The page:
I would love to move more into the Salton Sea … and the community of artists would as well. There are two classifications of artists: the ones who are born as artists who make work because their mission is to express and evolve, and those who make work because their mission is to be known and made legendary. I prefer the former, and I think that the sensitivity of the Salton Sea deserves this type of artist as well.
Do you think it might be possible to have collaboration between local artists and more well-known artists working together on these murals?
Absolutely. Involving the community is always important. Sometimes, outsiders see things that we do not; having lived in the same environment for so long, we forget. The freshness of new eyes that are speaking other languages or hearing strange sounds is a great reflection for ourselves and surroundings. Mixing this with a local culture is the best mix. Most artists need to develop collaborative relationships, so I would never pair people together in this practice, because it is a forced marriage … but there are many ways to incorporate unity. We learn from each other in observation as well as in shared experience.
What do you think the murals and public art will do for the Salton Sea?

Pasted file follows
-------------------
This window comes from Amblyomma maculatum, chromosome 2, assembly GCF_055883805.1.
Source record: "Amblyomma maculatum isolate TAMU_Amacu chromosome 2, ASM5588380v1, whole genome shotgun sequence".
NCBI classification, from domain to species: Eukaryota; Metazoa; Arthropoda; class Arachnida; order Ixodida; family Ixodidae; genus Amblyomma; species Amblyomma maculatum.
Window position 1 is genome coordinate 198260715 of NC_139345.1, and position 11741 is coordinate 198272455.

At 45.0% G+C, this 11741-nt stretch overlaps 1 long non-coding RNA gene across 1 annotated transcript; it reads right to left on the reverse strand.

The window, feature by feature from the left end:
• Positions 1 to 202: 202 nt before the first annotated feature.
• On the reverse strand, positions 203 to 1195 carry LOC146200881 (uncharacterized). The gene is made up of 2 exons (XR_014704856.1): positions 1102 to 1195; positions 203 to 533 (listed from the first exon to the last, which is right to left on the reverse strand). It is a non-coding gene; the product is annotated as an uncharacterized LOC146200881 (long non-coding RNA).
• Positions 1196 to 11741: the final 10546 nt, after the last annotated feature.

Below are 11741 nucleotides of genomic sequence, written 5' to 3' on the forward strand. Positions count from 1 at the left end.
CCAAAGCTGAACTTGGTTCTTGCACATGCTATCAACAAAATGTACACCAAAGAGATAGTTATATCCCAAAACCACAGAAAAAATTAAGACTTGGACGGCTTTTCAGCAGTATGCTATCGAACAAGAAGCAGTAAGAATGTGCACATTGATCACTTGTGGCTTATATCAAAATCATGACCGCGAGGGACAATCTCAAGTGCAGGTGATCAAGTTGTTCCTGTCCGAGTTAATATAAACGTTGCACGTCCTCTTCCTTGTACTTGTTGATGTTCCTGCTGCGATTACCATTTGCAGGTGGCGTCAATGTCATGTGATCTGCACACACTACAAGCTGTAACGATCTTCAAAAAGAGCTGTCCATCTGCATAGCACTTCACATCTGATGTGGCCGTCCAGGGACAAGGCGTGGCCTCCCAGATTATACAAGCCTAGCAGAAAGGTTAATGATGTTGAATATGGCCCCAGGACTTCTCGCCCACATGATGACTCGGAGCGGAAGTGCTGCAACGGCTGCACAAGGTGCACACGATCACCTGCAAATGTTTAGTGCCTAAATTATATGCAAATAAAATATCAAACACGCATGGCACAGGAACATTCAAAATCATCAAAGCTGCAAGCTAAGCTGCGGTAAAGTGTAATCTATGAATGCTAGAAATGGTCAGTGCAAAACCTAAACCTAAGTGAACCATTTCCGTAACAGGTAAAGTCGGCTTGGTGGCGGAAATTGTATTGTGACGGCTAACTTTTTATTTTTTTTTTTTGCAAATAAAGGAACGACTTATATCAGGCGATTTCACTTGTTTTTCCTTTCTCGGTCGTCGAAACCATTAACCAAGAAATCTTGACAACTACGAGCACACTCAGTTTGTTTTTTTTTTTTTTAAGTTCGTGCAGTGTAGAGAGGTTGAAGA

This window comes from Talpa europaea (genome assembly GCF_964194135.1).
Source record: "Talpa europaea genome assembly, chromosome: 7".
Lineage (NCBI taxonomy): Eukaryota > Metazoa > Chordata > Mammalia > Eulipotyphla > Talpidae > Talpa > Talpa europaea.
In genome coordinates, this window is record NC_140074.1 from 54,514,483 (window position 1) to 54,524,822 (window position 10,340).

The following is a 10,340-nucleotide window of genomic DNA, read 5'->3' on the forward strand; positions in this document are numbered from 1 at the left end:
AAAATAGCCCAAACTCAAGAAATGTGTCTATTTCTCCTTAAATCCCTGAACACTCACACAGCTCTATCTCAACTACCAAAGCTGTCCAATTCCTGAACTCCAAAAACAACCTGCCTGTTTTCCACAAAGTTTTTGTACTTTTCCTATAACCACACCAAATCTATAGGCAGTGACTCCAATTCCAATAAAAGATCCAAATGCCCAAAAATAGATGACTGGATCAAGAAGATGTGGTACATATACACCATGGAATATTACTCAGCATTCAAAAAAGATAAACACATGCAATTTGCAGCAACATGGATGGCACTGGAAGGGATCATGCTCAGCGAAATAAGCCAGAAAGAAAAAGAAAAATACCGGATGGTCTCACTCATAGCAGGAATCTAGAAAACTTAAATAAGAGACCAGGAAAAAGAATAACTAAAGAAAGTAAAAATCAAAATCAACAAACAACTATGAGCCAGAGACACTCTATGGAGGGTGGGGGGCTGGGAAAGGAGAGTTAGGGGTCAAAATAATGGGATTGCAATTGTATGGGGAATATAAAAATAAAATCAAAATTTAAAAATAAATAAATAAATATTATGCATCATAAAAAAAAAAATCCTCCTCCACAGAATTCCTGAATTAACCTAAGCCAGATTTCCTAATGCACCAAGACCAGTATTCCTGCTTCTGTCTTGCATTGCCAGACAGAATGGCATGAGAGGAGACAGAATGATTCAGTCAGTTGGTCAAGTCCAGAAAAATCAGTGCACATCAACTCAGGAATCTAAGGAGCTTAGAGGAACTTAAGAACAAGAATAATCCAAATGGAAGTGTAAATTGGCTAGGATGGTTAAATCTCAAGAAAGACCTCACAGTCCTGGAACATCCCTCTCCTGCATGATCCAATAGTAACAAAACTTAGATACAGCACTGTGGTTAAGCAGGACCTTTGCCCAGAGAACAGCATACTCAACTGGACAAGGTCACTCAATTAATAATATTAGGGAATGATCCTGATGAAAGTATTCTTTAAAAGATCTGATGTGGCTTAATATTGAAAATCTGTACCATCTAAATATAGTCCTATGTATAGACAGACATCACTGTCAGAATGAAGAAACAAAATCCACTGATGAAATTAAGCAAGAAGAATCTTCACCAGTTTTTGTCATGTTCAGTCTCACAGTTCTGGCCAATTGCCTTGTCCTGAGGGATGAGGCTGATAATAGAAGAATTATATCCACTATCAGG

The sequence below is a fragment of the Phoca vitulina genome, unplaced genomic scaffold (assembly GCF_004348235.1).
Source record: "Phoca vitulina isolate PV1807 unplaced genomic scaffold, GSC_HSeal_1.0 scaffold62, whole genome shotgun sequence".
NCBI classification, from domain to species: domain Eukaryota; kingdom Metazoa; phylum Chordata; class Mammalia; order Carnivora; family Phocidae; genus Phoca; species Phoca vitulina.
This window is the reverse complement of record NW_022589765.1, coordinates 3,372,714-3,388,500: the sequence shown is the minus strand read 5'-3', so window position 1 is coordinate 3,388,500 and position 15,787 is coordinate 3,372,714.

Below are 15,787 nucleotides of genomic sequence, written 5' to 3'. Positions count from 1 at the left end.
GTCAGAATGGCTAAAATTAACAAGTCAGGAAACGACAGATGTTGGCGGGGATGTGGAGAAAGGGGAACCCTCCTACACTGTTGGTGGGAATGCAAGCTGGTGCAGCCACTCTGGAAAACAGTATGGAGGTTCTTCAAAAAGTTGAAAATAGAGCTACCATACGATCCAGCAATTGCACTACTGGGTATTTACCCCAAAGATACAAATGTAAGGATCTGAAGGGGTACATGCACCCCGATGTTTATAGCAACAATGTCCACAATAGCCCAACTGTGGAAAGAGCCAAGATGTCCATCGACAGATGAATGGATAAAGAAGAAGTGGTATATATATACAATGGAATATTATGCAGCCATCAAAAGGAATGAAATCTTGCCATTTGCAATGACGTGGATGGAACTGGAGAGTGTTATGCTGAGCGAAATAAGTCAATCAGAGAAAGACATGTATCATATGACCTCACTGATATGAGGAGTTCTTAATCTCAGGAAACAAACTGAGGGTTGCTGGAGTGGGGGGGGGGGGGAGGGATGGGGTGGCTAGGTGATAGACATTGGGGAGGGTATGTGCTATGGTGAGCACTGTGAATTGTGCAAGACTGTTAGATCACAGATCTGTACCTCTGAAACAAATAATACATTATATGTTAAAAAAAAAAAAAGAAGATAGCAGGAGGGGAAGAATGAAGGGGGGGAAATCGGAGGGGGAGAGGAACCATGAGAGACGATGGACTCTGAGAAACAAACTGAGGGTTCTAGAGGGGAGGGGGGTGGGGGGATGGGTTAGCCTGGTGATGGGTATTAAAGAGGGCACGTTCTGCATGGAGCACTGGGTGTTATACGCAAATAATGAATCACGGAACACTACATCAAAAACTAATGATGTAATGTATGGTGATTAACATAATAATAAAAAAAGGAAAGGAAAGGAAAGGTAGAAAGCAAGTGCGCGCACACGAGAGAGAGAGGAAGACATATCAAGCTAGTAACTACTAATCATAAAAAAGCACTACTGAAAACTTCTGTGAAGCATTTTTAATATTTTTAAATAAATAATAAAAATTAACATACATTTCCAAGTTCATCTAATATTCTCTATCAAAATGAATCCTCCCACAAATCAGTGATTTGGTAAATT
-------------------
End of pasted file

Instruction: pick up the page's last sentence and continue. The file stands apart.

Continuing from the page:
Whenever artists move into areas, transformation begins to take shape. This area is equated to decay and environmental tragedy; artists (can) bring in new life and take what is existing and showcase its beauty.
The Do Art Foundation would love to work with local community members, (helping) owners and local artists to make a significant effort to bring the opportunity to the area in the form of a large-scale art movement. For this, we will need support, both financially and in terms of participation of businesses to house, feed and host the artists who would happily come there to share their work. In the wake of this, tourists, art-lovers and attention will be revived in this area—without any agenda other than to uplift the community. We are ready at Do Art Foundation to help connect the artists and make this happen.